Written for B365 by Atul Bhakta, CEO of One World Express
It goes without saying that the Covid-19 pandemic and its accompanying lockdowns have resulted in a seismic shake-up of business priorities and consumer behaviour. It may, however, come as a surprise to some just how permanent these changes may be as we emerge into the post-Covid age of renewed certainty and confidence.
This will be most striking on the high street. Indeed, high streets across the UK were placed under tremendous strain after all non-essential bricks and mortar retail was forced to close for lengthy periods of last year under lockdown. Meanwhile, when allowed to open, social distancing placed a hard ceiling on customer intake. It is unsurprising, then, that so many would turn to online trading. As a result, we are in the middle of an eCommerce boom.
In fact, the OECD reported that in the first quarter of 2018, eCommerce as a share of total retail expenditure was just 17.3%. In the first two quarters of 2020, this figure had almost doubled to 31.3%. This reveals much about the shifting trends among business and consumers. Of course, online retail has been gaining pace on physical retail for years now – however, the pandemic has accelerated this process.
Some argue that this expansion of eCommerce is unsustainable, as consumers in many cases had no choice but to make online purchases due to lockdowns, and will return to making in-person purchases once restrictions have been lifted.
Whilst these arguments simply cannot be discounted, evidence suggests that the eCommerce boom may in fact be sustainable.
A survey by Retail Economics and NatWest found that nearly half (46%) of UK consumers have, over the course of the pandemic, made online purchases for products or services they would only previously have made in shops.
This figure reflects how online retail has managed to win over timid consumers. In the past, they may have been reluctant to embrace online retail. However, with consumers forced indoors, the convenience factor and customisation of online shopping naturally led to increased willingness to embrace the change.
Businesses, on the other hand, have been forced to adapt to online too. In the difficult trading conditions of the past year, businesses large and small alike have had to prioritise survival over maximising revenues. As a result, businesses have had to pivot to digital platforms as a crucial means of reaching customers and clients.
It should be noted that some industries as a whole have been unable to adapt their product or service to digital platforms and have broadly suffered as a result. An intriguing sector to analyse as an example is hospitality, particularly food service. A recent report found that in the previous three years, food deliveries are up 39% in volume.
This may seem on the surface a cause for optimism, but in fact reflects on the uneven reward of online retail during the pandemic. Analysts CGA have reported a 175% increase in restaurant closures in 2020 compared with the year prior. They also revealed that 60% of young people aged 18-24 report having increased their use of online food delivery services during the pandemic.
This is a specific, but perhaps narrow, example of how the inequities of access to eCommerce can be make-or-break in an increasingly digitalised market. The important element to note is that consumer habits can vary from industry to industry, but have been shown to embrace convenience – which is promising for the sustainability of eCommerce.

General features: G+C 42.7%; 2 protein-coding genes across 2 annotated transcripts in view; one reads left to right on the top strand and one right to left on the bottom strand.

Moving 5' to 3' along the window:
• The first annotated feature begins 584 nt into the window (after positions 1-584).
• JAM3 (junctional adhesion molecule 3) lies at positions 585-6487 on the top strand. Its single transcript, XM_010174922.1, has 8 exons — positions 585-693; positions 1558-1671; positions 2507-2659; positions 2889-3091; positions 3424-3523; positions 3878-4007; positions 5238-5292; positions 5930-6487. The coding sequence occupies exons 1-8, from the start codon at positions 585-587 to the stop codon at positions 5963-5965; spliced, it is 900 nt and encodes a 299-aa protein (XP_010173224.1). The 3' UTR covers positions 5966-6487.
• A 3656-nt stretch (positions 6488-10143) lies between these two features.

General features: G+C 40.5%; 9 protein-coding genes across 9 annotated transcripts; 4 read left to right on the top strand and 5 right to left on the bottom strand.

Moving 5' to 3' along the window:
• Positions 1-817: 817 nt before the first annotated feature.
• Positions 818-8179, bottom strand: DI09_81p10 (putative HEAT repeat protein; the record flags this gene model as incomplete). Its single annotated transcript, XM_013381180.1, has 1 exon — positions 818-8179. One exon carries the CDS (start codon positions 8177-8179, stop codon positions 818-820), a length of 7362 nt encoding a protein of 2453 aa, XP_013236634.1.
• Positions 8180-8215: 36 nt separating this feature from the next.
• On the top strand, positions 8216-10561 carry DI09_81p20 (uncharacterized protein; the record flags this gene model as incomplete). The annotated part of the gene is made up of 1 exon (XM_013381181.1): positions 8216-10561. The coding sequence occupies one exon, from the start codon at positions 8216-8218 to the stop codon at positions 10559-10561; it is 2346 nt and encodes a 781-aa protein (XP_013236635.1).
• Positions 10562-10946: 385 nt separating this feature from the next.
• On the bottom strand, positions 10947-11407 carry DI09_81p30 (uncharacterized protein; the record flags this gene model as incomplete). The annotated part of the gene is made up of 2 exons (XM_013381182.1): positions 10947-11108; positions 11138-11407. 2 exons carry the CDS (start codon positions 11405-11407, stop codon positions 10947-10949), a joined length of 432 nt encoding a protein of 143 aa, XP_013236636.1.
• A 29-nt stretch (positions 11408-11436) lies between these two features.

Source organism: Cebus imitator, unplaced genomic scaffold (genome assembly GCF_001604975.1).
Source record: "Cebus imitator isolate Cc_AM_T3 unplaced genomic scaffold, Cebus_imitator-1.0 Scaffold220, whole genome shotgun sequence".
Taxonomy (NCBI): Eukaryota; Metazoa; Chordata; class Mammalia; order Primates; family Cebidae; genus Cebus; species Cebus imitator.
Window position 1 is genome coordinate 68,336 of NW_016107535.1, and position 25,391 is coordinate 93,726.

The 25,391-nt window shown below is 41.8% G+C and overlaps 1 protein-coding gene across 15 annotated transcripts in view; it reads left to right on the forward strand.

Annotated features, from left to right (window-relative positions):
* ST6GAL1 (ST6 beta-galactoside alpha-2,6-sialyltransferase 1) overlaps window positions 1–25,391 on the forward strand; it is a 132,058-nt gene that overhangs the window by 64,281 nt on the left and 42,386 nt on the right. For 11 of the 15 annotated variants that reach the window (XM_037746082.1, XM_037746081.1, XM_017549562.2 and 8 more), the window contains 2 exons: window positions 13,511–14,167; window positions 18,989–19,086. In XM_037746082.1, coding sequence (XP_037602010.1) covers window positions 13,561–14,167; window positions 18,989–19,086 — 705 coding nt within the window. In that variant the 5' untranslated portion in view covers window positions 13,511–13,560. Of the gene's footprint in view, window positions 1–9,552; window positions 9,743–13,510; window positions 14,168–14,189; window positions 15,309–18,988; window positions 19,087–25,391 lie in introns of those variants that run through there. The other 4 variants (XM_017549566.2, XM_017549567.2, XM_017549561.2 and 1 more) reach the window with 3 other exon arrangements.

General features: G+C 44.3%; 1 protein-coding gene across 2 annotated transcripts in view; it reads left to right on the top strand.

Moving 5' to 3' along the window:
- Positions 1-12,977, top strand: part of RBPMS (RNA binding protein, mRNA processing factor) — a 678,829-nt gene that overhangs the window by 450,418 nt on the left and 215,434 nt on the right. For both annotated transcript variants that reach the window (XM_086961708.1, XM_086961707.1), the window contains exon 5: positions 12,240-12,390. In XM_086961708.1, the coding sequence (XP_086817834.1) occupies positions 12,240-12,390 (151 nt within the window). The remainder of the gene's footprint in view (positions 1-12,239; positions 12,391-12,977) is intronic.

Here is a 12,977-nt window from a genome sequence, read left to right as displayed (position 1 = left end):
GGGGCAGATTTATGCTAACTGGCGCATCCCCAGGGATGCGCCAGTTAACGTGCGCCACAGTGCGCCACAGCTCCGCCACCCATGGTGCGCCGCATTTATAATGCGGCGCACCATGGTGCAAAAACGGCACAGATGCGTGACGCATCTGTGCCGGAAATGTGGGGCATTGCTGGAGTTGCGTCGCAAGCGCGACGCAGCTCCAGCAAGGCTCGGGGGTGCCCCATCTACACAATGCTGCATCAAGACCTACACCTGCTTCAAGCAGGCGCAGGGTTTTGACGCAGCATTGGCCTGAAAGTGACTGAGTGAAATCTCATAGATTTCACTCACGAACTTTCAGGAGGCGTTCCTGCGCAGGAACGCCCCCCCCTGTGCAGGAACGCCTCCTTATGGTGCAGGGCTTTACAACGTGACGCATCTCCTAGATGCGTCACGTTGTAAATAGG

Can the boom last?
The signs are certainly encouraging. Statista report that the value of UK online retail sales in 2020 reached £99.31bn – an increase of more than 30% on the previous year. While the pandemic has undoubtedly accelerated the process, businesses which have adeptly found their place online are the ones who have the most opportunity to thrive going forward. The logistical infrastructure, certainly, is there to support more and more businesses embracing eCommerce as a core element of their long-term strategy.
Winning consumer trust has, for many years, been a crucial factor in the gradual but sustained growth of online retail. Most consumers shop with their eyes; wanting to examine a purchase themselves or test the quality of the product. This is something eCommerce can, for obvious reasons, never quite replicate. To revisit the example of the hospitality industry, it can also be said that ordering even the highest quality meal for delivery does not match the social and experiential benefits of sitting in a restaurant.
This fundamental inequality in the way service can be provided should motivate business leaders looking to grow in online retail to review their logistical infrastructure to maximise their competitive advantage; it may be difficult to provide ambience and social experience, but eCommerce, when executed successfully, can provide convenience to consumers that the high street simply cannot hope to achieve.
In short, convenience will always be the flagship selling point for online retail. Advancements in delivery infrastructure have made eCommerce more reliable than ever before. This means faster and more tailored delivery options, the ability to track shipped goods, and returns processes that are often more convenient for the consumer than a visit to a physical retail outlet – and all from a single online portal.
Suffice it to say, these advancements are of huge benefit to consumers, and do much to win vital confidence in online purchases. As trust begins to catch up to convenience, it will not be surprising to see eCommerce continue to grow at pace.
Atul Bhakta is the CEO of One World Express, a position he has held for over 20 years. He also holds senior titles for other retail companies, underlining his vast experience and expertise in the world of eCommerce, trade and business management.